An earlier blog explained the difference in colors and hardness of different types of bamboo, but what determines the thickness within a species? There’s Guadua poles of ø 5-7, but also Guadua poles of ø 13-15 cm and sometimes even bigger! You can also experience a difference when, for example, you order 3 poles of ø 9-11 x 300 cm. In this blog we explain how that works.

 

Bamboo grows at lightning speed. In that rapid growth, it removes a lot of CO2 from the air. This stores the bamboo underground. Bamboo does not only grow in height, but also in width under the ground.

 

In that respect, bamboo comes in two types: clumping and running bamboos. Thanks to  running bamboo sometimes half of the forest is growing from one rhizome. In nature, this is good for beautiful forests. This first plant still must fight hard for its place in the ground. The bamboo that emerges from these underground roots, on the other hand, already has a nice network to meet the needs for successful growth. So, you can plant a small bamboo plant that will produce huge new plants in the years to come. These huge shoots emerge from the ground and this gives more and more super strong bamboo to harvest. With clumping bamboo it is actually that 1 bamboo is the mother. Other plants grow from the underground clump of that one bamboo. You can recognize these in the wild, for example, as a cluster of bamboo together.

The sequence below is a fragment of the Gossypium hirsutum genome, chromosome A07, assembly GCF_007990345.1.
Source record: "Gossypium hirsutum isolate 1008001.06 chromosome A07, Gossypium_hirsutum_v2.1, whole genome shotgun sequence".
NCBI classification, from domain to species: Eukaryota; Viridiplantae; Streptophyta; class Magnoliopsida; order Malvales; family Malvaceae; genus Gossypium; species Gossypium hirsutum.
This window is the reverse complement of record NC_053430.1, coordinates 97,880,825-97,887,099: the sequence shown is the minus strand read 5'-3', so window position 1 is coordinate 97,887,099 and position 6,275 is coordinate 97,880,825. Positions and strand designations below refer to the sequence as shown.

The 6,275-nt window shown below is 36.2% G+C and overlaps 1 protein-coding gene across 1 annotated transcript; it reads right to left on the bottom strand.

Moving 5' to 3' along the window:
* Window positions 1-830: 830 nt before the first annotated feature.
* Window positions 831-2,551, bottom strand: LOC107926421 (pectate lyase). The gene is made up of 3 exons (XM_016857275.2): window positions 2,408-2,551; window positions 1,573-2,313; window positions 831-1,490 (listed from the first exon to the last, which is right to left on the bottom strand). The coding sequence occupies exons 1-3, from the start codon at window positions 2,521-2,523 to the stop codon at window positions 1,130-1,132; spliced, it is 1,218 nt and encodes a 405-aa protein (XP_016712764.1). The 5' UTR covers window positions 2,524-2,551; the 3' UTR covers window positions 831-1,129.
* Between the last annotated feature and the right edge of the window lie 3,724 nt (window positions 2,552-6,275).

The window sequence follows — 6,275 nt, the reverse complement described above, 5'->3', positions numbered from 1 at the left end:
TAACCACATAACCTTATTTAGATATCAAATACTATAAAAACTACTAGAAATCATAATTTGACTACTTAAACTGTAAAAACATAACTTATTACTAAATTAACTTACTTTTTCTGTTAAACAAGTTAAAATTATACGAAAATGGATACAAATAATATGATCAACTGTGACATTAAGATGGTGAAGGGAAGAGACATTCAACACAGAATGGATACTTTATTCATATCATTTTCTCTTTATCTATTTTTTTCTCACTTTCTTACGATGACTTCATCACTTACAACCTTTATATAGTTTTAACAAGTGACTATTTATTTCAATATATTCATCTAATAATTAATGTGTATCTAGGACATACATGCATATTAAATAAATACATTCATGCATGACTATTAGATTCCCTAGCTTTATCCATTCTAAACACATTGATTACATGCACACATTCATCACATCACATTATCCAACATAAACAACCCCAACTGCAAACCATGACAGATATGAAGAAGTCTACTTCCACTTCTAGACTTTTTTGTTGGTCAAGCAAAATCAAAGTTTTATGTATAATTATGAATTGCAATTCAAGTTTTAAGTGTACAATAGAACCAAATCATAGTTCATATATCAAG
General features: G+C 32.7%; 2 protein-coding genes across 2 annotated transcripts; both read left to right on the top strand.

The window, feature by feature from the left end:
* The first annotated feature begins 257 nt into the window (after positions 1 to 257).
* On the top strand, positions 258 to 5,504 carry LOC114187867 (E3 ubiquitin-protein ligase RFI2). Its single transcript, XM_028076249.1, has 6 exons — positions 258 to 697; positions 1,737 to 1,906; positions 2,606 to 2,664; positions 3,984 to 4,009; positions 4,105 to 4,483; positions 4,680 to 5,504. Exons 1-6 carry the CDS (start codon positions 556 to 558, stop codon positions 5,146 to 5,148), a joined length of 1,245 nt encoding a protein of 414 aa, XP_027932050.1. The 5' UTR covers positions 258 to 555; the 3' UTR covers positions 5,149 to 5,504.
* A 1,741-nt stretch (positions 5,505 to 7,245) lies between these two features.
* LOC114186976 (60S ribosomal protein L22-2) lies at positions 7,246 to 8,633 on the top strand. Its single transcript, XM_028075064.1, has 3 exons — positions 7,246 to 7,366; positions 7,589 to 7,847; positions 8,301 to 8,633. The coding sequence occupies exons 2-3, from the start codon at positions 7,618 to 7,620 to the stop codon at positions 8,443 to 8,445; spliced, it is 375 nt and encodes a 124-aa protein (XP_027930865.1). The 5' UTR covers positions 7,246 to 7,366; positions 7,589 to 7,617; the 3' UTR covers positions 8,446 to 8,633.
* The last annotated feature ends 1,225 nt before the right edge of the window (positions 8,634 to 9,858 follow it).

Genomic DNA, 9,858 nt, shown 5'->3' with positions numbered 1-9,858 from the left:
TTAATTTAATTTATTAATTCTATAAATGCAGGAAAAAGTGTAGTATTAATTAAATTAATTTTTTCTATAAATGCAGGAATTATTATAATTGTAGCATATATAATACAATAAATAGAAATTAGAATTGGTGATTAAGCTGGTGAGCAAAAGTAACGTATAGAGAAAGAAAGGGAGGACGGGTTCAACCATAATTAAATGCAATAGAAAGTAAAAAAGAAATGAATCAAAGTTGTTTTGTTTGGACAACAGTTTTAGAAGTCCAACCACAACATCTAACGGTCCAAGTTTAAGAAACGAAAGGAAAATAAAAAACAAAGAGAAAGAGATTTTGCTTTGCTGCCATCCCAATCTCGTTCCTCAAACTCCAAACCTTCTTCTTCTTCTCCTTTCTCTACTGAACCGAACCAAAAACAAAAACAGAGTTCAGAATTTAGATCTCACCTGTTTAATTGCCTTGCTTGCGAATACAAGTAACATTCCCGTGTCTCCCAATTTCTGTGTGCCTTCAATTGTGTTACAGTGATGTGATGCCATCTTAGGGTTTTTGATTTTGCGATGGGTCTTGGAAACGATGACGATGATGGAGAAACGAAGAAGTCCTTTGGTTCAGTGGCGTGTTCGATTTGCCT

The way of growing determines to a large extent how thick the bamboo is. Unlike a tree, bamboo above ground does not grow wider the older it gets. But the bamboo does not emerge from the ground as a mature tree. As you can see in the photo, despite the size, they are real shoots. Eventually, these grow up to 30 meters high. As a result, bamboo is always a bit tapered. This means that there is a margin difference in the ø (diameter). This means that it matters which side you measure the pole from. You hardly notice the difference with posts up to 2 meters long. With posts from 3 meters and up you can give an approximate percentage to it. Guadua, for example, is a lot firmer in diameter and tapers on average about 10%. With Moso bamboo this can be about 20-30%. But that does not mean that there is a difference in diameter in your pole. It is not always the case that there is so much turnover. This has to do with the position of the stick within the entire bamboo.

 

For example, a Moso bamboo can grow up to 28 meters high. If you take out 3-meter poles, some will be more at the top and others at the base of the bamboo. The degree of tapering is determined by which part of the plant the pole comes from. Of course, we always keep in mind that those margins are as small as possible.

 

In addition to the degree of taper, the distance between the nodes (or internodes) also says something about which part the pole comes from. At the bottom of the bamboo, for example, many nodes are relatively close together. As it grows, the space between the nodes will also grow. At the top there is less and less space between the nodes. The nodes provide the bamboo with strength. It is therefore efficient for the bamboo to have less space at the bottom between the nodes. This ensures a strong base. The space between the nodes is partly determined by species. Some species have longer internodes than others. Circumstances also play an important role here. More water means larger internodes.

 In this image you can see how to get 3 different poles from a 10-meter bamboo. When cutting down bamboo, we always leave enough bamboo. This bamboo then provides the new growth.

So based on what your bamboo pole looks like, you can estimate where it comes from the entire pole. For example, more space between the nodes and less tapering comes from a lower part of the bamboo.